PUBLIC CHARGE AND PUBLIC HEALTH
On October 10th, the Department of Homeland Security (DHS) released their proposal to make changes to a long-standing idea in immigration law called the public charge. During the proposed public charge rule’s 60-day public commenting period, DHS received 210,889 comments, and it remained the highest trending regulation until the commenting period closed on December 10th.
The concept of public charge has a long history in immigration law with its roots tracking back to the colonial days. The current definition of public charge has been in place since 1999. According to the U.S. Citizenship and Immigration Services, a “public charge” is “an individual who is likely to become primarily dependent on the government for subsistence, as demonstrated by either the receipt of public cash assistance for income maintenance or institutionalization for long-term care at government expense.”
Under this definition, a “public charge” receives cash benefits (Temporary Assistance for Needy Families (TANF) or Supplemental Security Income (SSI)) or the government funds their stay at a long-term care institution (nursing home or mental institution). TANF is known as CalWORKs in California and is commonly referred to as welfare. Of note, cash assistance programs are generally not available to legal immigrants who have been in the country for less than five years.
When is someone’s public charge status assessed?
Immigration officials assess someone’s public charge status when the person applies for a visa to enter the United States, applies for a green card to become a permanent resident, or when a green card holder reenters the US after leaving for more than six months.1 Public charge status is not assessed when an individual is applying to become a naturalized citizen (already holds a green card) or is a refugee or asylum seeker.
When someone is identified as a person who will likely depend on government benefits as his or her main source of support, that is, a “public charge,” the person can be refused entry into the US, denied permanent residency in the US, or in rare cases, deported.
What are the proposed changes to the public charge rule?
Traditionally, public charge focused on public cash assistance and publicly funded long-term care. The new proposed rule for public charge covers a longer list of federal programs and benefits, including many safety-net programs with direct implications on health, such as:
- Medicaid, known as Medi-Cal in California
- Medicare Part D Low-Income Subsidy, known as “Extra Help” for prescription premiums and copays
- Supplemental Nutrition Assistance Program (SNAP), formerly known as food stamps. In California, this program is known as CalFresh.
- Housing benefits, such as Section 8 Housing Choice Voucher program and Section 8 Project-based Rental Assistance
The Children’s Health Insurance Program (CHIP) is not officially included on this list, but DHS is requesting comments from the public to determine whether CHIP should be included. Immigrants may continue to use emergency Medicaid, school lunch programs, emergency disaster relief, job training programs, education assistance, and unemployment compensation without being deemed a public charge.
What are some potential implications of the proposed public charge rule?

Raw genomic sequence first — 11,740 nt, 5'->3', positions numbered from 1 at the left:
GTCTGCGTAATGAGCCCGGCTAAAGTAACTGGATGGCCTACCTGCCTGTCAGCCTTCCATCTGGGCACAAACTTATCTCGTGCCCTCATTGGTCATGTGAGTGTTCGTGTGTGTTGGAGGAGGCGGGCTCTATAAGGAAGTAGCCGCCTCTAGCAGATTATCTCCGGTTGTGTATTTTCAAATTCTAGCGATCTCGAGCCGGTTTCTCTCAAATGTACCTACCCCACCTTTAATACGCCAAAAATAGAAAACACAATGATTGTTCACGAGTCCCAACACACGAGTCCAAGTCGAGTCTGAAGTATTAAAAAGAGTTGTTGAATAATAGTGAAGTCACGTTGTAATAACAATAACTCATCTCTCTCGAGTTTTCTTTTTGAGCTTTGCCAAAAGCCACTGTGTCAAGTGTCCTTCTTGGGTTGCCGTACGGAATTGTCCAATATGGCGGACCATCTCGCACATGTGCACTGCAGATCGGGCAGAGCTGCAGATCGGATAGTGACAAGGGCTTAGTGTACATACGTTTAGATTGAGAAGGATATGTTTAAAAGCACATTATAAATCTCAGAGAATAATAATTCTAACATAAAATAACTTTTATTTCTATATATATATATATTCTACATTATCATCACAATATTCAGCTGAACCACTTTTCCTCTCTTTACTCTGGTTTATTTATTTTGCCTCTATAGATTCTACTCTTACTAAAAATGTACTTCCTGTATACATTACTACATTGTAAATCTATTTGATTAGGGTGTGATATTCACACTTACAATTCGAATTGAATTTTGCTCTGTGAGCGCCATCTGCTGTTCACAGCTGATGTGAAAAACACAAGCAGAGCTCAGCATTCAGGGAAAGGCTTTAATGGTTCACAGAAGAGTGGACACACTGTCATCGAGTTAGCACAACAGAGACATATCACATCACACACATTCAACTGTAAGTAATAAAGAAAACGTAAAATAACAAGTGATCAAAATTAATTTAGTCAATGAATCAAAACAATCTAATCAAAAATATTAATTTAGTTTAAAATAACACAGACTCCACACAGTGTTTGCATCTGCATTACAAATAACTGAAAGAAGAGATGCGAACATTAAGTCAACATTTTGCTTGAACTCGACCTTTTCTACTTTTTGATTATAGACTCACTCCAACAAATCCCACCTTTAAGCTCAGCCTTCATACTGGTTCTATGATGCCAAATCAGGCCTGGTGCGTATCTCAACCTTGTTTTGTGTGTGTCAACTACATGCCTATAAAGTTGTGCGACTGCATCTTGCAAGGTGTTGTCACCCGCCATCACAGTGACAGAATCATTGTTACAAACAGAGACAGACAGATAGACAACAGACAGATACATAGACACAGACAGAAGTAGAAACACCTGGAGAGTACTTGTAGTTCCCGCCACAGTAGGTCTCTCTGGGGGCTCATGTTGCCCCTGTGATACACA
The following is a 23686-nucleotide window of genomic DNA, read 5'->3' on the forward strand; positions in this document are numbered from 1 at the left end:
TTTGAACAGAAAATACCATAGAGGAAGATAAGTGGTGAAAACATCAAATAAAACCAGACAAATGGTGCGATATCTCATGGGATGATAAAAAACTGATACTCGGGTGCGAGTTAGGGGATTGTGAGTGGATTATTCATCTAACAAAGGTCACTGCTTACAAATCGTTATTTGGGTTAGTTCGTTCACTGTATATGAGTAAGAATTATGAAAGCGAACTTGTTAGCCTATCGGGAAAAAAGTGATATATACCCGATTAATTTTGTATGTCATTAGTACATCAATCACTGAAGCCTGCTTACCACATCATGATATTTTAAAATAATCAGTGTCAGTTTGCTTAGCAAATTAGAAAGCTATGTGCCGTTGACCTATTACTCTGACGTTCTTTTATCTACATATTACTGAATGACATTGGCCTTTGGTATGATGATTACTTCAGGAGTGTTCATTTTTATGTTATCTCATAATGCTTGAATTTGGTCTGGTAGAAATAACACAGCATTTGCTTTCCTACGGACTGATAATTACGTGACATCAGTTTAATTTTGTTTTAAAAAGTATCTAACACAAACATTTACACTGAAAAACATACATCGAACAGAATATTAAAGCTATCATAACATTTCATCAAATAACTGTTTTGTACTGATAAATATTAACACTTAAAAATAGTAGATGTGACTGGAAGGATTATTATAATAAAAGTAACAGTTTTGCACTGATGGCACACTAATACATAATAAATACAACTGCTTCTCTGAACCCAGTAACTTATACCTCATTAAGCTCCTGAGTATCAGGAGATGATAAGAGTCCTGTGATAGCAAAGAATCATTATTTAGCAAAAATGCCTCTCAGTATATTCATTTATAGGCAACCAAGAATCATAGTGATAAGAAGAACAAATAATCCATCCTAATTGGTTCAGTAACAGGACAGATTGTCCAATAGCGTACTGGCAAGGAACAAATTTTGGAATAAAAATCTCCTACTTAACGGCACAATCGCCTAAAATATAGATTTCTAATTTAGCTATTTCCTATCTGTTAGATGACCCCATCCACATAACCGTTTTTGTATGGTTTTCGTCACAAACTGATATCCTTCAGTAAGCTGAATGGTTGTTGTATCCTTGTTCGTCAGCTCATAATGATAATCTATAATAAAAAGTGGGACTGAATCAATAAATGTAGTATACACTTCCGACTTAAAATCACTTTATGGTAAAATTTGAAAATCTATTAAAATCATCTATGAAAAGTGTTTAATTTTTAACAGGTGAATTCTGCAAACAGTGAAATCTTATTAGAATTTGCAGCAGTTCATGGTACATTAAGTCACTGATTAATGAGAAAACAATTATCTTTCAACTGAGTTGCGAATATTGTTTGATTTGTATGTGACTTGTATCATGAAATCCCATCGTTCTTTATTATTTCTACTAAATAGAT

The immense public interest (as shown by the number of comments received from the public) comes from the proposal’s new plan to expand the types of benefits included in the public charge determination. Many advocates believe that this will essentially limit the number of lawful immigrants entering the U.S. (obtaining a visa) or becoming permanent residents (obtaining a green card). And in the process, the proposed public charge rule can affect the health of countless immigrant families living in the U.S.
DHS estimates that the proposed rule will affect about 382,000 immigrants a year.2 However, many experts are concerned that the effects will be far greater due to “chilling effects,” which will discourage eligible individuals to discontinue receiving benefits out of fear of losing their immigration status. According to the Urban Institute, the greatest impact will be on citizen children enrolled in Medicaid or CHIP who have noncitizen parents.3 Nationally, 6.8 million citizen children with noncitizen parents participate in Medicaid and CHIP.3 The proposed rule will also affect aging adults and disabled individuals who rely on government benefits to access healthcare services, food, and housing. In California, 317,000 to 741,000 individuals may drop out of Medi-Cal if this public charge rule is adopted.4
What is Next?
It is important to keep in mind that the changes to the public charge rule are only a proposal. The current public charge definition will remain in place until the proposed rule is finalized. The DHS is also required to review all public comments submitted during the commenting period and respond to the concerns before revising and publishing the final rule. Due to the number of comments received, many experts believe that this process may take several months and the finalized public charge rule will become available sometime toward the end of next year.
Helen Jung, DrPH, MPH
Dr. Helen Jung is the Senior Health Policy Analyst for IHPL and serves as an Assistant Clinical Professor in Loma Linda University’s School of Public Health. She conducts policy research and analysis as well as developing publications on key policy issues for the Institute and the Adventist Health Policy Association. Dr. Jung received her Doctorate in Health Policy and Management from UCLA’s Fielding School of Public Health and holds a Master of Public Health from the University of Michigan, Ann Arbor.
For more information, contact Helen at: firstname.lastname@example.org.